“It may just be numbers, there’s such a huge tourist business and so many people come from the Northeast, there’s a very substantial Jewish tourism business,” says Rosengarten.

Nathan’s establishment is seven miles and a 10-minute commute from hip King Street, but that doesn’t deter tourists who flock to his establishment along with regular customers from nearby North Charleston City Hall and other businesses.

“My daughter and her husband have a vacation house in South Carolina, so we like to come here when I visit. The doctors say I shouldn’t eat food like this, but I always get the pastrami sandwich because it’s so damn good,” Martin Annese, 94, said.

Nathan’s infamous bagel, cream cheese and lox sandwich isn’t special because of the lox, but the bagels that he has delivered from Brooklyn. The bagels arrive as dough and Nathan boils and steams them in-house. He says every ingredient is the same as in a South Carolina bagel, but the New York water used to make the dough is the difference maker.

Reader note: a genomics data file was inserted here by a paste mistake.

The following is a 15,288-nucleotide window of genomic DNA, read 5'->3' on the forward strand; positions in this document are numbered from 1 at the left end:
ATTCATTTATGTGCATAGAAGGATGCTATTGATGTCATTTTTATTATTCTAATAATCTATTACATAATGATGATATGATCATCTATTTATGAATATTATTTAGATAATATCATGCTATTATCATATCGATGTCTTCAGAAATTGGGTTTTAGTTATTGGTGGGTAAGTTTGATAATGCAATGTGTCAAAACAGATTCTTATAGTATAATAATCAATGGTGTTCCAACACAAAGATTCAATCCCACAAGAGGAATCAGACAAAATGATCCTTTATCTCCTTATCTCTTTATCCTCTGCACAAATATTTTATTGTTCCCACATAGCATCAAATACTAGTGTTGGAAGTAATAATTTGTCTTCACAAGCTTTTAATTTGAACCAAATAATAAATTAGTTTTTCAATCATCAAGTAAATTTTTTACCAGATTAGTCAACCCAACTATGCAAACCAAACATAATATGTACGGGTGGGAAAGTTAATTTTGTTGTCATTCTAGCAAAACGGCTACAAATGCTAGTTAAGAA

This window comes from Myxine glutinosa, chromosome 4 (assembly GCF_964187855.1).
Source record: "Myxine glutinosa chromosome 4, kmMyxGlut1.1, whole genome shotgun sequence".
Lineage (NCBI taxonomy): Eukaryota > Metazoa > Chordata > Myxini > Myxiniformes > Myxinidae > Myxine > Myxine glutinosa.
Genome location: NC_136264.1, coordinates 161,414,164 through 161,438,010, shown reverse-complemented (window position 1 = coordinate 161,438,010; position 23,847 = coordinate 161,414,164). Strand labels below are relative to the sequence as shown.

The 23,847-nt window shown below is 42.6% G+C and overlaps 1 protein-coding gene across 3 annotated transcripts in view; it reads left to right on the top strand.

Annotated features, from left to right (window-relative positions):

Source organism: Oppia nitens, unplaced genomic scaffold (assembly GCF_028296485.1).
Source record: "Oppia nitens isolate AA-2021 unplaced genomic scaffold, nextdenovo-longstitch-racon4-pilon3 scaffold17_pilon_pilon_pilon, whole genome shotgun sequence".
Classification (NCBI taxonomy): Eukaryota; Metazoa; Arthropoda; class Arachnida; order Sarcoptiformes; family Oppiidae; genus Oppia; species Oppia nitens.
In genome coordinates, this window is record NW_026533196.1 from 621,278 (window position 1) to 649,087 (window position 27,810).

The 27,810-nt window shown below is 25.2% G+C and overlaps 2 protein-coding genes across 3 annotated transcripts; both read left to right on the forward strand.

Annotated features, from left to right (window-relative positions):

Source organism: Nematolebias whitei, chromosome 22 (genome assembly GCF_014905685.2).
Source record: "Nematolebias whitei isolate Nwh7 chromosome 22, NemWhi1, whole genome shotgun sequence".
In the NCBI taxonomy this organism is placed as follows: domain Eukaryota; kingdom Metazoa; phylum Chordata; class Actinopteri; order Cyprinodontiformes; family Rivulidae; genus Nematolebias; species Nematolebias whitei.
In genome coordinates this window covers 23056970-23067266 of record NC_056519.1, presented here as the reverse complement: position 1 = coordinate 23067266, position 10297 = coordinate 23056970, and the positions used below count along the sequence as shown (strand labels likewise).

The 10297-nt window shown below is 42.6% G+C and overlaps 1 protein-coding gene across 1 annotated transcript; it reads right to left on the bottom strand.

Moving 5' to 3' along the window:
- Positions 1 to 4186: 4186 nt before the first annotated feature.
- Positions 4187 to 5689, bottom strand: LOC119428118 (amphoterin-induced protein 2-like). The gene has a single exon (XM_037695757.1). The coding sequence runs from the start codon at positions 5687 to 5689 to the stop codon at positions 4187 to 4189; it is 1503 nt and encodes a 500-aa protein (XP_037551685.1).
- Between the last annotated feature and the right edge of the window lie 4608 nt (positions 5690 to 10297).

Although Hello Deli is a Jewish deli, Nathan doesn’t cater to strictly kosher customers. Nathan said roughly five to eight percent of Jews in Charleston are observant, meaning they eat only kosher foods, so the majority would not pay premium prices.

“They’re not going to pay the up price for a kosher sandwich, unless it’s right on the way. They say, ‘I’m here, shucks I can have it,’” he said.

And to be fully kosher, the establishment must be supervised by a rabbi, who checks the kitchen and all ingredients, Rosengarten said.

Nathan is preparing for the upcoming Passover holiday, where he does some catering business. Rosengarten said Passover is the most widely celebrated holiday among the Jewish faithful. The holiday celebrates the liberation of Israeli slaves from ancient Egypt. It’s the only Jewish holiday that isn’t celebrated at the synagogue, but rather at home with friends and family.

But even if you are not Jewish, Nathan’s Hello Deli offers up a slice of Jewish culture inside of a delectable bagel.

Comments are closed.